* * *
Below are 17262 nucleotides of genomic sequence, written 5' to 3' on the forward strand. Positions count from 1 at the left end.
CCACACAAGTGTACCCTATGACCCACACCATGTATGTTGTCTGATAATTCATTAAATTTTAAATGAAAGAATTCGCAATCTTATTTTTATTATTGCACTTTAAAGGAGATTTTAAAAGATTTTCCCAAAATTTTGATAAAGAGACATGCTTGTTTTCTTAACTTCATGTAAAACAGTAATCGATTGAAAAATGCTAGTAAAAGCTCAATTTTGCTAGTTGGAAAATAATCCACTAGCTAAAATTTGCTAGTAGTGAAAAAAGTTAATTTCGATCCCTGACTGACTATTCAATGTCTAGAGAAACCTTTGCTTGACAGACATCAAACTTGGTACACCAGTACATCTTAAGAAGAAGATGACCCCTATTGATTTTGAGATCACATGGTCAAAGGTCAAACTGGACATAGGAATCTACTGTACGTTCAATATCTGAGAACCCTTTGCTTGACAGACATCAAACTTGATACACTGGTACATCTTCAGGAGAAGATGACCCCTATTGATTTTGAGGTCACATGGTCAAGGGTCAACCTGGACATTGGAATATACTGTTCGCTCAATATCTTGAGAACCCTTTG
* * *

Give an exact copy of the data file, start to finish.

Below are 17262 nucleotides of genomic sequence, written 5' to 3' on the forward strand. Positions count from 1 at the left end.
CCACACAAGTGTACCCTATGACCCACACCATGTATGTTGTCTGATAATTCATTAAATTTTAAATGAAAGAATTCGCAATCTTATTTTTATTATTGCACTTTAAAGGAGATTTTAAAAGATTTTCCCAAAATTTTGATAAAGAGACATGCTTGTTTTCTTAACTTCATGTAAAACAGTAATCGATTGAAAAATGCTAGTAAAAGCTCAATTTTGCTAGTTGGAAAATAATCCACTAGCTAAAATTTGCTAGTAGTGAAAAAAGTTAATTTCGATCCCTGACTGACTATTCAATGTCTAGAGAAACCTTTGCTTGACAGACATCAAACTTGGTACACCAGTACATCTTAAGAAGAAGATGACCCCTATTGATTTTGAGATCACATGGTCAAAGGTCAAACTGGACATAGGAATCTACTGTACGTTCAATATCTGAGAACCCTTTGCTTGACAGACATCAAACTTGATACACTGGTACATCTTCAGGAGAAGATGACCCCTATTGATTTTGAGGTCACATGGTCAAGGGTCAACCTGGACATTGGAATATACTGTTCGCTCAATATCTTGAGAACCCTTTG